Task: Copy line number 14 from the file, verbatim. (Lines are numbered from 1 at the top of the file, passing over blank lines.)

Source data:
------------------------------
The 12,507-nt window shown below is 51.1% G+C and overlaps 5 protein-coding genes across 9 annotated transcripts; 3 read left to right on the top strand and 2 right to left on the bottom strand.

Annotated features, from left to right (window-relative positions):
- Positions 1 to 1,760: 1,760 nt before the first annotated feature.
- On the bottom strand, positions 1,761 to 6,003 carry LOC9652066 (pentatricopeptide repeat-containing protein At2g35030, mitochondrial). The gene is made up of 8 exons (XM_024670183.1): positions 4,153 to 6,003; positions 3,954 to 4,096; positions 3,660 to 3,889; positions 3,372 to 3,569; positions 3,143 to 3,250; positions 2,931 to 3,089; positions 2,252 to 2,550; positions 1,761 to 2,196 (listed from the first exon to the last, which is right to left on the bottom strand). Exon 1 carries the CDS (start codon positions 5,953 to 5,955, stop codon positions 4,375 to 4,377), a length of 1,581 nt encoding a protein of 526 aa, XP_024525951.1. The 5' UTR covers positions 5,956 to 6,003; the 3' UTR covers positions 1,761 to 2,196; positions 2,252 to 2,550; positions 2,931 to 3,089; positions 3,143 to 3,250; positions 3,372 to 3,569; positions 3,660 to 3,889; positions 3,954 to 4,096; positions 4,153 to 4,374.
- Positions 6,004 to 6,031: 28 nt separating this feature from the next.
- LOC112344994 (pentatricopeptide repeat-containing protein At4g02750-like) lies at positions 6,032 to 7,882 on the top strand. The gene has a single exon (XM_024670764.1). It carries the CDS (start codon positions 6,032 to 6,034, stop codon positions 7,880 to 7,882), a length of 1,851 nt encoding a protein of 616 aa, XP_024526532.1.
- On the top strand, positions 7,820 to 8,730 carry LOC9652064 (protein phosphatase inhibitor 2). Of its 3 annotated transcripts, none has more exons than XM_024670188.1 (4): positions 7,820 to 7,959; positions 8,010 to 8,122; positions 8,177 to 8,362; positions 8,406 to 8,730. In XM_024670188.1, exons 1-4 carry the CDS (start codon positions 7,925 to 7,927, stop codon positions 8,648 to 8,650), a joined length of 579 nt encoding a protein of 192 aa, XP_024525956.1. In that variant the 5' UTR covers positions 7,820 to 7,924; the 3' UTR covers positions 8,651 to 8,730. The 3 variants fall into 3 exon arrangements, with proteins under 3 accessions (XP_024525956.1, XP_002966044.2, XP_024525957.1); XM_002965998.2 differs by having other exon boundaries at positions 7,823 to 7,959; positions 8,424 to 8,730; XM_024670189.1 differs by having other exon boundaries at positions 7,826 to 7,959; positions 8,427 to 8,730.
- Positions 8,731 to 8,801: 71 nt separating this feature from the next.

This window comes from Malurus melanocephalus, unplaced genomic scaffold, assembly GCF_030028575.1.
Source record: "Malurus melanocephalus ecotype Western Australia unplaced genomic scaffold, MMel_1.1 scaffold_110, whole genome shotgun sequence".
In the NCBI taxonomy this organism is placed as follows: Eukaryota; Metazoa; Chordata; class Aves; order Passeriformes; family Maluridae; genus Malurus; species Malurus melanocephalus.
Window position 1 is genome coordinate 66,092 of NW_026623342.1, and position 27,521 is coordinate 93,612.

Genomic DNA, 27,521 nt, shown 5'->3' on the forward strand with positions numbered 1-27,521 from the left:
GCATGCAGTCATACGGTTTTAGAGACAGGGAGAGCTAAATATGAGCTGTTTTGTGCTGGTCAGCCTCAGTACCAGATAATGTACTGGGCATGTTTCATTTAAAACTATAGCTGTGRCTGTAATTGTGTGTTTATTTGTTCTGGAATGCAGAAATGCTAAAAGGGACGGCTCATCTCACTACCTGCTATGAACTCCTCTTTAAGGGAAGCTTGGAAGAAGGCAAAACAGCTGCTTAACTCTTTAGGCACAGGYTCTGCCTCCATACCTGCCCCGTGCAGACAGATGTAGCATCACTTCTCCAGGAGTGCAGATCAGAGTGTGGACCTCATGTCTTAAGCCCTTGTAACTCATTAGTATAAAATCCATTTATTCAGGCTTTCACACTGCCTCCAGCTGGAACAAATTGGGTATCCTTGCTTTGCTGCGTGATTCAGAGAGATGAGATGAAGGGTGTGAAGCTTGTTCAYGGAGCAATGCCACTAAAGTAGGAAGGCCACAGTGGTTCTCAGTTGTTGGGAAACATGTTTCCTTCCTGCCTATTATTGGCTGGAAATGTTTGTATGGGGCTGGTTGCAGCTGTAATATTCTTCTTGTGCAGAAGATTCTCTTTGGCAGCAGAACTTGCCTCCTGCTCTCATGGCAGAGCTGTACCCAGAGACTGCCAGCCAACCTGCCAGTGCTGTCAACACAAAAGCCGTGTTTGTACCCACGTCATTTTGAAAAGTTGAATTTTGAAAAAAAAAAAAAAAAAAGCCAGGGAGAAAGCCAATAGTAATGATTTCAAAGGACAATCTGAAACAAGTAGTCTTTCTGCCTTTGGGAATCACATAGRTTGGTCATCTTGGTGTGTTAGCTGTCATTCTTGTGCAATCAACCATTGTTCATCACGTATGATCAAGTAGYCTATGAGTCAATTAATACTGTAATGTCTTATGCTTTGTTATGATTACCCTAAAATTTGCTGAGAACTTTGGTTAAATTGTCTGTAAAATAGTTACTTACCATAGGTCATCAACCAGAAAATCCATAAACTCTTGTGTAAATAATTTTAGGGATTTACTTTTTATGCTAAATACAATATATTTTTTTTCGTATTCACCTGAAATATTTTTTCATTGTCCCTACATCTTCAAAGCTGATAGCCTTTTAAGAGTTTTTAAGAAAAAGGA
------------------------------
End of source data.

GCATGCAGTCATACGGTTTTAGAGACAGGGAGAGCTAAATATGAGCTGTTTTGTGCTGGTCAGCCTCAGTACCAGATAATGTACTGGGCATGTTTCATTTAAAACTATAGCTGTGRCTGTAATTGTGTGTTTATTTGTTCTGGAATGCAGAAATGCTAAAAGGGACGGCTCATCTCACTACCTGCTATGAACTCCTCTTTAAGGGAAGCTTGGAAGAAGGCAAAACAGCTGCTTAACTCTTTAGGCACAGGYTCTGCCTCCATACCTGCCCCGTGCAGACAGATGTAGCATCACTTCTCCAGGAGTGCAGATCAGAGTGTGGACCTCATGTCTTAAGCCCTTGTAACTCATTAGTATAAAATCCATTTATTCAGGCTTTCACACTGCCTCCAGCTGGAACAAATTGGGTATCCTTGCTTTGCTGCGTGATTCAGAGAGATGAGATGAAGGGTGTGAAGCTTGTTCAYGGAGCAATGCCACTAAAGTAGGAAGGCCACAGTGGTTCTCAGTTGTTGGGAAACATGTTTCCTTCCTGCCTATTATTGGCTGGAAATGTTTGTATGGGGCTGGTTGCAGCTGTAATATTCTTCTTGTGCAGAAGATTCTCTTTGGCAGCAGAACTTGCCTCCTGCTCTCATGGCAGAGCTGTACCCAGAGACTGCCAGCCAACCTGCCAGTGCTGTCAACACAAAAGCCGTGTTTGTACCCACGTCATTTTGAAAAGTTGAATTTTGAAAAAAAAAAAAAAAAAAGCCAGGGAGAAAGCCAATAGTAATGATTTCAAAGGACAATCTGAAACAAGTAGTCTTTCTGCCTTTGGGAATCACATAGRTTGGTCATCTTGGTGTGTTAGCTGTCATTCTTGTGCAATCAACCATTGTTCATCACGTATGATCAAGTAGYCTATGAGTCAATTAATACTGTAATGTCTTATGCTTTGTTATGATTACCCTAAAATTTGCTGAGAACTTTGGTTAAATTGTCTGTAAAATAGTTACTTACCATAGGTCATCAACCAGAAAATCCATAAACTCTTGTGTAAATAATTTTAGGGATTTACTTTTTATGCTAAATACAATATATTTTTTTTCGTATTCACCTGAAATATTTTTTCATTGTCCCTACATCTTCAAAGCTGATAGCCTTTTAAGAGTTTTTAAGAAAAAGGA